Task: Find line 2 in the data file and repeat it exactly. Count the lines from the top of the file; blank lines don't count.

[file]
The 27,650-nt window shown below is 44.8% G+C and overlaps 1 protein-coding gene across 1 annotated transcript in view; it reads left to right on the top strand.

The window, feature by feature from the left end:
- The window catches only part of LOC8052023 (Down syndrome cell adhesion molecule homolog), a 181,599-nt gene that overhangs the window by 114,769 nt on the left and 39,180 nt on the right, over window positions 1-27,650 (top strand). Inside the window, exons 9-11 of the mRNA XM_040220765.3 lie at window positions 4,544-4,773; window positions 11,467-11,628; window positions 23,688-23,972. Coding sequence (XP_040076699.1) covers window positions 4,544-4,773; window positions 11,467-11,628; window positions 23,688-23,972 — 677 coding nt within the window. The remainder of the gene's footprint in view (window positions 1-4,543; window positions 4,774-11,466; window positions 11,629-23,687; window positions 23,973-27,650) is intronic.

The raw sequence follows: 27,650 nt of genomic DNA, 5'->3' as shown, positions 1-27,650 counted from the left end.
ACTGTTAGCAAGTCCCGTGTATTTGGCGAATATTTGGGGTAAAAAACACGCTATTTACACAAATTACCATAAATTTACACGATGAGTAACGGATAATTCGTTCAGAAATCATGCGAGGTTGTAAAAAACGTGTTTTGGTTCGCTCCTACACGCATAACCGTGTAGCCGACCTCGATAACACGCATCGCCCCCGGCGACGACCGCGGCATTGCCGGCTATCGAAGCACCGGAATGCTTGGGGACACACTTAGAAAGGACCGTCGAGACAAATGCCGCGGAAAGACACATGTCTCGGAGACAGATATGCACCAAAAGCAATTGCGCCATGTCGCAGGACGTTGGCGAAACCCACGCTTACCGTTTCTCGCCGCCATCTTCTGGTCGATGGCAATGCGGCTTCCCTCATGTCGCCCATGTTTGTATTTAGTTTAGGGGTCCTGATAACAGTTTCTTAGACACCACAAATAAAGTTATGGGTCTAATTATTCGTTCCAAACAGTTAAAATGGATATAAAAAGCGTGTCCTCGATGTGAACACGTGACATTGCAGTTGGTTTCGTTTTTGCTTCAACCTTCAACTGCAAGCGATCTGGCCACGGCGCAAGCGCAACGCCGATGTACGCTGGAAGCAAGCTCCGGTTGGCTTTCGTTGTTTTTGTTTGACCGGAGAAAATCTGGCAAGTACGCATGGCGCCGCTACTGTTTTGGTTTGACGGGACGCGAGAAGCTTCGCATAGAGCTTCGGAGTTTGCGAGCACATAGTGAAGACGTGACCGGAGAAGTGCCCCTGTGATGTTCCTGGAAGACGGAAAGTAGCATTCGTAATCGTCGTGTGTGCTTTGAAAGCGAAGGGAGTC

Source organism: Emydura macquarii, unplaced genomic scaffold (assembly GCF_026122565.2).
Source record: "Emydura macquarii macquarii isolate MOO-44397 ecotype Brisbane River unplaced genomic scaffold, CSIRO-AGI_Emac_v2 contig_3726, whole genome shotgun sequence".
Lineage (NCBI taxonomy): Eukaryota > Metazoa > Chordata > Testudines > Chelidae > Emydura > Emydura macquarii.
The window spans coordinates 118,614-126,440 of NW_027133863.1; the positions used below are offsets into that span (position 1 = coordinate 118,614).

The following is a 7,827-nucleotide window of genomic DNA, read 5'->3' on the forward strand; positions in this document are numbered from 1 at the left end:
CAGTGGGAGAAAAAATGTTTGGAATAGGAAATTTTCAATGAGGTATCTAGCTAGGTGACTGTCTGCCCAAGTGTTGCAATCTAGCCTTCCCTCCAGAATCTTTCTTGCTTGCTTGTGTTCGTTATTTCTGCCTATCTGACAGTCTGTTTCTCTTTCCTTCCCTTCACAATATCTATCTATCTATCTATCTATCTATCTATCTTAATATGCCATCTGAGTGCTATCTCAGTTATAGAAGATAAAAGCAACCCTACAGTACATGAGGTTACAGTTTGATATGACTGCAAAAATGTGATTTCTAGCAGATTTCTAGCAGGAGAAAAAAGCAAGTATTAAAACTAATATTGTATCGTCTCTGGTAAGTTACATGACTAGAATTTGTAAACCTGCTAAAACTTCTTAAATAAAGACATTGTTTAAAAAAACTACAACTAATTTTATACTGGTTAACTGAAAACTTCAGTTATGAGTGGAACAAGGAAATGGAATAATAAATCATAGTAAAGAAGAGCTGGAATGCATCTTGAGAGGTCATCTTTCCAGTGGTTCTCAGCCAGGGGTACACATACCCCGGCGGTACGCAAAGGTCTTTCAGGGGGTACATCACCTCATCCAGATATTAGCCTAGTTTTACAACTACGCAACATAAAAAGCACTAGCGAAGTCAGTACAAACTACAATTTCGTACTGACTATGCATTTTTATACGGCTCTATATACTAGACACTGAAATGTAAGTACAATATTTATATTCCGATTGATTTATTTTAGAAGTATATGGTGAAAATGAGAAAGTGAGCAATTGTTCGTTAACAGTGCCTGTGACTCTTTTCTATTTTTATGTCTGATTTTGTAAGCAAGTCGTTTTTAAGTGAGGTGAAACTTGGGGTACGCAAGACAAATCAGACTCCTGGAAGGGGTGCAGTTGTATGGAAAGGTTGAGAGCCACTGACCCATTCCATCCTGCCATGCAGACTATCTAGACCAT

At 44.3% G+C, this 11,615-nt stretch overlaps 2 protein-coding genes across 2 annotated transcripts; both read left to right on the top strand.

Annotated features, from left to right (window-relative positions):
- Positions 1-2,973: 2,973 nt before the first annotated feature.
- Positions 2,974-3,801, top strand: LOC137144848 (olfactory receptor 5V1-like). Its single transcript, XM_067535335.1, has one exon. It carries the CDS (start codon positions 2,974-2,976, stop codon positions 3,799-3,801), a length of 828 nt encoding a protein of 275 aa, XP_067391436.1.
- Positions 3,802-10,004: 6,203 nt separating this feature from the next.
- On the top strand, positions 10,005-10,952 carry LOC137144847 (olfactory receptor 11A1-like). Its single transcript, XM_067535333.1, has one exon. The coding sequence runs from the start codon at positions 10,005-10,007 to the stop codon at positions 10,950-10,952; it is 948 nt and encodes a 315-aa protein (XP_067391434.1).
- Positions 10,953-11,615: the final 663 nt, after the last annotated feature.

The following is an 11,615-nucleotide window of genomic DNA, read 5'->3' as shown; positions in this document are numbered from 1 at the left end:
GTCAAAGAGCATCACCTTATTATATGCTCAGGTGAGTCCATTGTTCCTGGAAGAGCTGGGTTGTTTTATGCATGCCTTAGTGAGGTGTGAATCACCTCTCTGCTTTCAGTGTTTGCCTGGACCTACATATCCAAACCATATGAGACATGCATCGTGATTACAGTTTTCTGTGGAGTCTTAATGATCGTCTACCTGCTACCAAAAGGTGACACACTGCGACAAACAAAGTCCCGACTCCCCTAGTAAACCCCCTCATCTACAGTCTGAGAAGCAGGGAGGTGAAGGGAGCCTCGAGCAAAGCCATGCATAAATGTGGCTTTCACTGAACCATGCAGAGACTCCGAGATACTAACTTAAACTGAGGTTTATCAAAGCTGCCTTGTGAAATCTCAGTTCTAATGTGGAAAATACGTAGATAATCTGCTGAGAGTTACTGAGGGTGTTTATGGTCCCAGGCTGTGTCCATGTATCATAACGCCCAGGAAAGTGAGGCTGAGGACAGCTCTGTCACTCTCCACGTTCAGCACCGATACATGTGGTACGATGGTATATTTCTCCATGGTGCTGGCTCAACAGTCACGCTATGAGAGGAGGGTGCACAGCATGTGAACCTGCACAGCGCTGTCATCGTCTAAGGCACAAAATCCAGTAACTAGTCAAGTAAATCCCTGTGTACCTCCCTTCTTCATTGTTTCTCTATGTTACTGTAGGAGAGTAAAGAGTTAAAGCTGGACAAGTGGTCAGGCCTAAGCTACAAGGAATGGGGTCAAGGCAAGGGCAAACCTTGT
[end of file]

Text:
The window, feature by feature from the left end: